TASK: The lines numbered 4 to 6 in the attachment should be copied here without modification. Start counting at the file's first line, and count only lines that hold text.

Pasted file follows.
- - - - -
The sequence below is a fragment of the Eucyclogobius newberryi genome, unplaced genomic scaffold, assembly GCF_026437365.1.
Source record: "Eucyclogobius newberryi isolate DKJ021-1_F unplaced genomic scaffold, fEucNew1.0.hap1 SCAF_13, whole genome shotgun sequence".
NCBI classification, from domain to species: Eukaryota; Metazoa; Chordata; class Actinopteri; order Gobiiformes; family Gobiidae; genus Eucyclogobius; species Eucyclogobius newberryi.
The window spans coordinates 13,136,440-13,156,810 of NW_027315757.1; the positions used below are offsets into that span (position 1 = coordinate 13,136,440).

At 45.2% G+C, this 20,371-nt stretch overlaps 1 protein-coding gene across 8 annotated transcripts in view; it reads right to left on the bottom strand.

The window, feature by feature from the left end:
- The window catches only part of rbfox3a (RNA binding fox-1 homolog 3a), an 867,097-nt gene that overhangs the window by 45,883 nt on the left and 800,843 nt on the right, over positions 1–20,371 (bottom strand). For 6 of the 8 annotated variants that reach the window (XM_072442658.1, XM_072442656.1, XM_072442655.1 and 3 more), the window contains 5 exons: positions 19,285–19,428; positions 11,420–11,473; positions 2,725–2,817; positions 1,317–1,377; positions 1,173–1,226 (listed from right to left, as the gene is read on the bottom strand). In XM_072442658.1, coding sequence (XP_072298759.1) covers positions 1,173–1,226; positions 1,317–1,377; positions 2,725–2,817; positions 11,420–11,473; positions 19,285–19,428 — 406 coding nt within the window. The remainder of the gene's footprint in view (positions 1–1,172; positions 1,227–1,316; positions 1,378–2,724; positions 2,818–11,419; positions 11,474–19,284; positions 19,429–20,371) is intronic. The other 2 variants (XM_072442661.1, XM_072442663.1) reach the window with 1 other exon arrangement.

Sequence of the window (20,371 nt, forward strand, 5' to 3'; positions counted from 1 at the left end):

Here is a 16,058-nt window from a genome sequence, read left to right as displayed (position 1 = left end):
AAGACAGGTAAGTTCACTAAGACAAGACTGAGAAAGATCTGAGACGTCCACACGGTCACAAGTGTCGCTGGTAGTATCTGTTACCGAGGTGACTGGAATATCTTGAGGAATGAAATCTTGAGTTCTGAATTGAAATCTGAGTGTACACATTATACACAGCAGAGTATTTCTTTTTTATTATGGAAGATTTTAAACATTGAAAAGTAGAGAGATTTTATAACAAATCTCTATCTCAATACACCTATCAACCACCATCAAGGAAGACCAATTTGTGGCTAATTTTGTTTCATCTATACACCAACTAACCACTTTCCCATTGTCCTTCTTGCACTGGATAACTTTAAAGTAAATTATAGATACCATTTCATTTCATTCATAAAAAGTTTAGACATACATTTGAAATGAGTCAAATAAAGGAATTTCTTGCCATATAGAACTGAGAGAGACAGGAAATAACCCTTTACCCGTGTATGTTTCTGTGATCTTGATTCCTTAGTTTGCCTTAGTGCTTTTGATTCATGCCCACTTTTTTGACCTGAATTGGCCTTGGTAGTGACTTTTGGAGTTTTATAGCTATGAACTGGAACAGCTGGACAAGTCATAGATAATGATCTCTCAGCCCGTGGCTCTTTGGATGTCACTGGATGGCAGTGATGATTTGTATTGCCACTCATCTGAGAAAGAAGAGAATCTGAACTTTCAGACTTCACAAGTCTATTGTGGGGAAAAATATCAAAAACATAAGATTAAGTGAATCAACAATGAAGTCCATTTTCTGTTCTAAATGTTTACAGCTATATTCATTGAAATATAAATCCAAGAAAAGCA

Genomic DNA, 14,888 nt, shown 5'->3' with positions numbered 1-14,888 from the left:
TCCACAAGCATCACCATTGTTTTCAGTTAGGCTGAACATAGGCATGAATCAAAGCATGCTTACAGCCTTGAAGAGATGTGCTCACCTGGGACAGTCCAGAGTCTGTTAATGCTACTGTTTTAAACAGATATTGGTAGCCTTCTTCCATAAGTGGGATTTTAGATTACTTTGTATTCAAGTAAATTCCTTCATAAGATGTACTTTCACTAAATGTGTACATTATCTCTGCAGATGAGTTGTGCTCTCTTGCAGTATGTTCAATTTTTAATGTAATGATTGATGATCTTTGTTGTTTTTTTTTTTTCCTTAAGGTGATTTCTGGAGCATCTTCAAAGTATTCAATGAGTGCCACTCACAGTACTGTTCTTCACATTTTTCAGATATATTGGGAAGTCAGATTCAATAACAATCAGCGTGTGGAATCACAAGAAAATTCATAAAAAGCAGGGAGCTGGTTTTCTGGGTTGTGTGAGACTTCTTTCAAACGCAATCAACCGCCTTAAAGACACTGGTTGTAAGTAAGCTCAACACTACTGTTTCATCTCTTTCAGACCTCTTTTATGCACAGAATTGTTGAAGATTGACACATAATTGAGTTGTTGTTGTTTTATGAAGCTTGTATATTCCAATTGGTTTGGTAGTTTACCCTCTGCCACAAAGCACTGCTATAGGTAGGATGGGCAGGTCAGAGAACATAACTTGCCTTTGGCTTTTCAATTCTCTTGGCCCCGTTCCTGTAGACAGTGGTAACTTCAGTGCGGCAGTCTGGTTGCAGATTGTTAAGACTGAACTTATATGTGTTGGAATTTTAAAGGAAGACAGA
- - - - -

The window spans coordinates 13,136,440-13,156,810 of NW_027315757.1; the positions used below are offsets into that span (position 1 = coordinate 13,136,440).

At 45.2% G+C, this 20,371-nt stretch overlaps 1 protein-coding gene across 8 annotated transcripts in view; it reads right to left on the bottom strand.

The window, feature by feature from the left end: